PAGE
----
Three years after his secretive wedding in Palm Beach, multi-platinum megastar Barry Manilow finally shared the news with his fans Wednesday, revealing his relationship with longtime partner and manager Garry Kief. 

 

He told People magazine in an exclusive interview that he feared revealing he was gay for decades at the risk of disappointing his fans, but said their reaction has been "so beautiful. "

 

"Strangers commenting, 'Great for you,'" Manilow, 73, told the magazine. "I'm just so grateful for it."

 

Now we're looking back on the decades-spanning career that made Manilow a household name and among the all-time great entertainers.

 

Manilow, born in Brooklyn in 1943, attended New York College of Music, during which time he worked at CBS to pay for his expenses. Later, Manilow, born Barry Alan Pincus, studied musical theater at Juilliard.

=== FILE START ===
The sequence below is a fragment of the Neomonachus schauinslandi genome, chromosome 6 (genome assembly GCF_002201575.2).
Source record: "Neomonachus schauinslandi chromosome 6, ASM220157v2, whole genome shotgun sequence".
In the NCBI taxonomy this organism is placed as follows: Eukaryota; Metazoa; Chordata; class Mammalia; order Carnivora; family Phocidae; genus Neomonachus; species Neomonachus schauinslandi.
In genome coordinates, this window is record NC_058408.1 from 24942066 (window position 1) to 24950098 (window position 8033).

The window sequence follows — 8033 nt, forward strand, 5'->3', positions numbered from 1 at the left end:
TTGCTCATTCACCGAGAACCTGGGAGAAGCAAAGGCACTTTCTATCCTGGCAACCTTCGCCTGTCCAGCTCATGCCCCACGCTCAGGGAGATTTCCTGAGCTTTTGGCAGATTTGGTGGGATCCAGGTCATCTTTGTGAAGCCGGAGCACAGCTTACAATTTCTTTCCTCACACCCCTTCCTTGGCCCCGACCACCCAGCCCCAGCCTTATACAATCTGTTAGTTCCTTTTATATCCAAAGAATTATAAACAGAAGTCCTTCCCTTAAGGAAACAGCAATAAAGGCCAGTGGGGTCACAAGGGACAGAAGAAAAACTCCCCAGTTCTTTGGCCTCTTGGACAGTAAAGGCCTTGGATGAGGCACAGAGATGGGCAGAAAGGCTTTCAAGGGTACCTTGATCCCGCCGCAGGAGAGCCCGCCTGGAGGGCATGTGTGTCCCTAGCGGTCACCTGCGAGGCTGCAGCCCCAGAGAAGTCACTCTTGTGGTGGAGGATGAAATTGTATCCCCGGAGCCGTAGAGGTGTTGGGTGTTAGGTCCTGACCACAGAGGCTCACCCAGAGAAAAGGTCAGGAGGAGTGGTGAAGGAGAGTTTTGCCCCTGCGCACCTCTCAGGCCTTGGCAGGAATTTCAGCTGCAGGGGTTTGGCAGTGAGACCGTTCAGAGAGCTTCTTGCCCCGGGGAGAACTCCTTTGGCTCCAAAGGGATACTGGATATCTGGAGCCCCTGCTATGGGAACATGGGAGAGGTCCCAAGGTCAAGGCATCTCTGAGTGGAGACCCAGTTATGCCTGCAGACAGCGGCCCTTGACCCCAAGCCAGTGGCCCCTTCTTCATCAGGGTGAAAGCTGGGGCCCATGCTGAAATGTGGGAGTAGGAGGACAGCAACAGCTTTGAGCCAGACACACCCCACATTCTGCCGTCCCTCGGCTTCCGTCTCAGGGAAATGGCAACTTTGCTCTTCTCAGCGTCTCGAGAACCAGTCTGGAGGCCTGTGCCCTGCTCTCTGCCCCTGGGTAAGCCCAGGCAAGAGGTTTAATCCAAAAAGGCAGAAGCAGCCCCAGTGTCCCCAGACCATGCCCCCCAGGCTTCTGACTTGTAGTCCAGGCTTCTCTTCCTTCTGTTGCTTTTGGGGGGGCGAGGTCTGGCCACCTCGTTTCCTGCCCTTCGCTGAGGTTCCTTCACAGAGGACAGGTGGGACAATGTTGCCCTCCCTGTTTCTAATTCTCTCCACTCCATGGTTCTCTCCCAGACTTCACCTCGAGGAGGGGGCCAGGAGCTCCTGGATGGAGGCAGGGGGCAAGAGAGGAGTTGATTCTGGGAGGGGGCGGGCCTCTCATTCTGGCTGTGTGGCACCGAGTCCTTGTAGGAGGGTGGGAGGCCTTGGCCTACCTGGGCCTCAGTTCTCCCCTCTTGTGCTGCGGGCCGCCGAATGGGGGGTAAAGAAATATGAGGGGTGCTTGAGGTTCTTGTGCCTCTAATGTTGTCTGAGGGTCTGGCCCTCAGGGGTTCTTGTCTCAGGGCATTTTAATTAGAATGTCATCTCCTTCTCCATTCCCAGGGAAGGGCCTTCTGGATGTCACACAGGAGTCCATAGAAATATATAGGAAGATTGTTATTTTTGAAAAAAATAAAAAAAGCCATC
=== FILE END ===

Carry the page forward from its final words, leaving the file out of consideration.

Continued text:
While he worked odd jobs in the industry, like writing jingles and producing music for television shows, his career as a performer didn't take flight until he met Bette Midler in the early 1970s. The pair performed bath houses, and he eventually assisted Midler with the production of her first and second albums. 

After a string of flopped single and album releases, Manilow's release of "Mandy" in 1974 flew to the top of the charts. The following year, Manilow met Dick Clark, and appeared a number of times on the host's New Year's "Rockin' Eve" productions, "American Bandstand" and at the American Music Awards.  They also collaborated on the 1985 film "Copacabana."

Manilow has headlined Broadway a number of times, and had several residencies in Las Vegas. From 2005 to 2009, he headlined the Las Vegas Hilton; currently, Manilow is headlining the Paris hotel in Vegas, a role he has held since 2010.